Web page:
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Thunder From The Sea
Sam Moses
March 08, 1982
Every winter huge swells roll across the Pacific to Oahu to create the Banzai Pipeline—magnificent tunnels of roaring water that are surfing's greatest challenge
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March 08, 1982

Thunder From The Sea

Every winter huge swells roll across the Pacific to Oahu to create the Banzai Pipeline—magnificent tunnels of roaring water that are surfing's greatest challenge

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But Lopez isn't a follower. He's one of the few remaining surfers to whom the pastime is still more of an art than a sport. A native of Honolulu, he moved from the North Shore to Maui in 1974 to escape the crowd—surfers, in particular. "I've never seen so many people on the beach," he said recently upon observing a relative handful. His appearances at the Pipeline have been spotty since 1975, but he hasn't really left it. He's part owner of a three-story cedar house smack-dab on the Pipeline; the two rooms on the second floor are his. "I can always come back here on special days and get a few waves," Lopez says. "That's really all I need now. That seems like enough."

Lopez, a goofy-foot, is the only surfer ever to make the Pipeline look easy. Never the most radical, he's still the best when the tubes are 10 to 12 feet and perfect. He has a remarkable ability to stay cool in the pocket. He has been filmed inside long tubes casually wiping the spray from his eyes. "The faster I go out there, the slower things seem to happen," he says.

But Lopez has taken his lumps. His board once gave him two black eyes, and another time he was unable to walk for two weeks because his tailbone was cracked after a free fall that ended in two feet of water in the trough. He laughs at the notion that he's the alltime king of the Pipeline. "The king of the Pipeline is the wave," he says. "The best anyone can do is survive it."

But that's exactly it: What makes Lopez different from the other Mr. Pipelines is that he got away with it. Says Edwards, "I know Gerry. I see him all the time, and we don't even talk about that place. But he must have some secret. He doesn't seem to me like any foolhardy daredevil. I think he must have figured out something nobody else ever knew."

Lopez chuckles at that notion. "The whole trick is catching the wave at the right place at the right moment," he says. "It sets up the whole ride. If I've figured out anything different, that's it. It seemed obvious to me. It's just a matter of being in touch with it. There's virtually an 'X' out there in the water to tell you where to catch the wave. I paddle around, and when I see a swell coming, I go right for the X. The wave and I meet right there, and I take off and catch it, while the other guys turn and see that I'm gone and just say, 'That——.'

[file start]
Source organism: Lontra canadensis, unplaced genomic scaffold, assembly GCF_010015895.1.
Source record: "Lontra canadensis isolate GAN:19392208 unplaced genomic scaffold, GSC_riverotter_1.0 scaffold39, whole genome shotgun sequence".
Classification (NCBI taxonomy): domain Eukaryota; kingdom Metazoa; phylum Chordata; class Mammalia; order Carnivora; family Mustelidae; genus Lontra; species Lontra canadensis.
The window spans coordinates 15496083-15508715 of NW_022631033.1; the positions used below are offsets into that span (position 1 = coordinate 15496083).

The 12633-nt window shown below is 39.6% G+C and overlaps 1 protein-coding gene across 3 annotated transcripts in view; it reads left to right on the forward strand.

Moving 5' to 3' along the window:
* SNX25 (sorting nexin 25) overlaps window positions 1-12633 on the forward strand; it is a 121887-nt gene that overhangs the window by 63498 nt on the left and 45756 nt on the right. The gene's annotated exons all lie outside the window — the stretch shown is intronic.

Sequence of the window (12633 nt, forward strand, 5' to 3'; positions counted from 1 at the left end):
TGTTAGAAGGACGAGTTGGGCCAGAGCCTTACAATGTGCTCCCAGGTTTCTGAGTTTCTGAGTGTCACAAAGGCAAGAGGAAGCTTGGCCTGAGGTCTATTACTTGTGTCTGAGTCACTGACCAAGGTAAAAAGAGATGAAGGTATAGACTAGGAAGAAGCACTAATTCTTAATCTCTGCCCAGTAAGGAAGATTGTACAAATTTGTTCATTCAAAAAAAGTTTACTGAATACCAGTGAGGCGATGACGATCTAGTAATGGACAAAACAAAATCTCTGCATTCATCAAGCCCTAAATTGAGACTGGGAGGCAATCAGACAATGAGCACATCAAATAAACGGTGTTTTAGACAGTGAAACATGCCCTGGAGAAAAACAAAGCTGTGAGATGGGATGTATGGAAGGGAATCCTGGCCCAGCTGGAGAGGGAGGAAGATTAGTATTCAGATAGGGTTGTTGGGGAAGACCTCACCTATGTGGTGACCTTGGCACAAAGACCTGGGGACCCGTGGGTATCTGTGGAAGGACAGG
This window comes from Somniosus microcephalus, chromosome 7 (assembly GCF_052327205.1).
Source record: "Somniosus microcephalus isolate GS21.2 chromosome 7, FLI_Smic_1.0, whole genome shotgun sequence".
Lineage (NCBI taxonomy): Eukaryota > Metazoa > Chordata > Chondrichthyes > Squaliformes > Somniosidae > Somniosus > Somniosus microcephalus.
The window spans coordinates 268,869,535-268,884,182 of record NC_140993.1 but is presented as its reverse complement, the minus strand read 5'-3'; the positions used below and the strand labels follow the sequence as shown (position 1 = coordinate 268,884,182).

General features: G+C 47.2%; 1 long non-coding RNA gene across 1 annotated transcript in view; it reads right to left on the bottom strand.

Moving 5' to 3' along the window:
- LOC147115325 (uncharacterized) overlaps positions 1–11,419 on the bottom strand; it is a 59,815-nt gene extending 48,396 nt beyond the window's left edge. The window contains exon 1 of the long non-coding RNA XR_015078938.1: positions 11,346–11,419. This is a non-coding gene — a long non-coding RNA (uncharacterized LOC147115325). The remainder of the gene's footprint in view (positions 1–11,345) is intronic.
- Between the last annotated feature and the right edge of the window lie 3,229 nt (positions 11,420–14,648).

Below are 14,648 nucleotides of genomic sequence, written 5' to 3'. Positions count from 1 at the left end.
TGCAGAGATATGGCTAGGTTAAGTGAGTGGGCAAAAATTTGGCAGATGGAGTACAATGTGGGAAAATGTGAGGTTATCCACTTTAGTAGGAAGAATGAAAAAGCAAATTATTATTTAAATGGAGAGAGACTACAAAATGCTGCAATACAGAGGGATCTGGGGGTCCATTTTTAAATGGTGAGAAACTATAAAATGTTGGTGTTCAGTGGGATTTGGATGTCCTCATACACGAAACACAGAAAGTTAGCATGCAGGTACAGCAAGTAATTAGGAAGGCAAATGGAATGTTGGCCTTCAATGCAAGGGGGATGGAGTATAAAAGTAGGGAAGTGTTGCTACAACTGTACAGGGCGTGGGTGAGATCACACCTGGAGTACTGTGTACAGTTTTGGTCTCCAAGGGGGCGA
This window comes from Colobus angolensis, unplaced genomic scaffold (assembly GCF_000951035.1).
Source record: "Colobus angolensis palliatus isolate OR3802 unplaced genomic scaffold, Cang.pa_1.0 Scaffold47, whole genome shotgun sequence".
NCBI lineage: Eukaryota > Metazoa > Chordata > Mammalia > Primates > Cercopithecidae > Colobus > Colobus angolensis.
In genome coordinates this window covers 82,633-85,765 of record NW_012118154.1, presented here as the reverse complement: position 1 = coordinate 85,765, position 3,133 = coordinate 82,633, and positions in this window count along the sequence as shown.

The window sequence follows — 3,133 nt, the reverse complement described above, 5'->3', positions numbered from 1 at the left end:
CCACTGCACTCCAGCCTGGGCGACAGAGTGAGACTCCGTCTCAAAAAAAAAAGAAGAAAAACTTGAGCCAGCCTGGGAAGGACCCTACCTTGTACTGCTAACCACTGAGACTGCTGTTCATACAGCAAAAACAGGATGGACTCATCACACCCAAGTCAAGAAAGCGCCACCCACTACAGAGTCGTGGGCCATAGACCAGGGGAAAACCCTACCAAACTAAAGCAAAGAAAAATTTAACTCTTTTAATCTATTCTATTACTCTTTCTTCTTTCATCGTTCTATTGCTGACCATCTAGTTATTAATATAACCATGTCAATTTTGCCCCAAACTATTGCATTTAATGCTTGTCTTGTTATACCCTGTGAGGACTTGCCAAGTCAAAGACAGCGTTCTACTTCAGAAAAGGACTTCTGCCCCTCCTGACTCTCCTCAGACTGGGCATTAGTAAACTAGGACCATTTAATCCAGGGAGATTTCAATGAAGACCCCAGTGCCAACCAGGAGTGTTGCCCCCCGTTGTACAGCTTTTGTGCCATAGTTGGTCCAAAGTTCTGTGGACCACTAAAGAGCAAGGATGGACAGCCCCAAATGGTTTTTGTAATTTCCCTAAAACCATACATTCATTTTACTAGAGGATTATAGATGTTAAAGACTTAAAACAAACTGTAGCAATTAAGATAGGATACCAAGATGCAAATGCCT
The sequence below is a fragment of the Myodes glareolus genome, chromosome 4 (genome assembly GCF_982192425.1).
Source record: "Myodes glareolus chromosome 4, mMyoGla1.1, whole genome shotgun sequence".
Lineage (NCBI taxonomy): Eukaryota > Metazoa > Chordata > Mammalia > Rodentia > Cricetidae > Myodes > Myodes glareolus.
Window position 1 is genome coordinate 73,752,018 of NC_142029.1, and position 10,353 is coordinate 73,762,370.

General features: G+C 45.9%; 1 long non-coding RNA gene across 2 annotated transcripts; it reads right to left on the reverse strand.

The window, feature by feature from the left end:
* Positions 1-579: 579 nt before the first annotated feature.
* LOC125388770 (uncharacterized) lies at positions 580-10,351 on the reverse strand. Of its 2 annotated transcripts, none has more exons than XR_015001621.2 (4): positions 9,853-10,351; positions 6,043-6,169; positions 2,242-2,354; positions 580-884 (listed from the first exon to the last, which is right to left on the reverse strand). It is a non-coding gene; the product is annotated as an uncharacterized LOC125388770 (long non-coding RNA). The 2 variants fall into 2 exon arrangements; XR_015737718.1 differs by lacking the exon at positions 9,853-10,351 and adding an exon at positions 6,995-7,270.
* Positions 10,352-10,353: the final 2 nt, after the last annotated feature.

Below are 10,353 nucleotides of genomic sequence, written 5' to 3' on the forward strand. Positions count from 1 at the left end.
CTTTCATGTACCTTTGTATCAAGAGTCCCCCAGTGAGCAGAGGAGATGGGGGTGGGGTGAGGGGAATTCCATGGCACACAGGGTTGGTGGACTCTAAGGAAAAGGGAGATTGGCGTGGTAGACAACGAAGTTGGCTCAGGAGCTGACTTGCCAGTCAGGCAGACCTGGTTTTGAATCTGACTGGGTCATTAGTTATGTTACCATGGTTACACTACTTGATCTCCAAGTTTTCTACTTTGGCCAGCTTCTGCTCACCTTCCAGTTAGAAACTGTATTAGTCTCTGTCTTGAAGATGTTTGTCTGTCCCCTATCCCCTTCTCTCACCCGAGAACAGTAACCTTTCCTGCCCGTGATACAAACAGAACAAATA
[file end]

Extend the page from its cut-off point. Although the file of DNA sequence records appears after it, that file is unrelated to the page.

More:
"But what really makes the difference," he adds, "is learning to stay away from the waves that can hurt you."

One Sunday last December, the swells at the Pipeline were rising higher than the horizon. White-caps rolled over the outside reef, and by the time the waves reached the lineup they were inconsistent and threatening. Lopez sat in the living room of his apartment in the three-story house—called the Pipeline Hilton by surfers—with one eye on the Bengals-49ers game on television and the other on the sea. Occasionally he would walk to the balcony and peer between the coconut palms at the surf. No one was in the lineup, but surfers were crouched on the beach, watching and waiting.

All morning no one dared to go out. Lopez continued to watch football, lying on the couch, so relaxed that every breeze from the balcony threatened to roll him onto the floor. He smoked a joint, only passingly interested in the game, and never took his eyes off the waves for more than a minute or so. Finally, one surfer went into the water; three others followed. "Cannon fodder," Lopez muttered. "I might have thought about going out 10 years ago, but no way now. I wouldn't even consider it. I can wait. There will be a better day. I don't need to take those chances. I don't go for the 50-50s anymore. The 75-25s O.K., but not the 50-50s."

If it had mattered to Lopez to prove that he was still Mr. Pipeline, he would have been first out there, of course. How they would have talked about that; how that would have perpetuated his reputation. But perfect surfers don't have the same competitive drive that most other athletes do. What makes Lopez surf-idol material is that he has just the right amount of indifference and just the right amount of esthetic awareness. It wouldn't have looked neat to surf those imperfect waves.

There had been a lot of commotion that week because of the Masters, a professional contest held at the Pipeline each December for the past 10 years and one of the events on the International Pro Surfing circuit. Though he has won the event twice, Lopez hadn't entered this time. The idea of surfing whatever waves broke on the day chosen by some promoter displeased him; besides, he wasn't really interested in having his surfing judged. Late on the afternoon before the Masters, he watched some of the pros and semipros, as well as a few hot young local surfers, riding the Pipe. The waves were mellow six-footers. Mind-surfers squatted in the sand, their erect boards casting long shadows in the low sun. There were a few empty green beer bottles and rusty cans strewn about the beach. An old yellow Lab stalked a piece of driftwood. A girl wearing a bikini that could have fit inside a walnut shell high-stepped in the soft sand. Coconut palms leaned toward the ocean, their roots exposed by the storm tides. There was a pile of decaying palm fronds and two broken surfboards, like snapped jousting poles.

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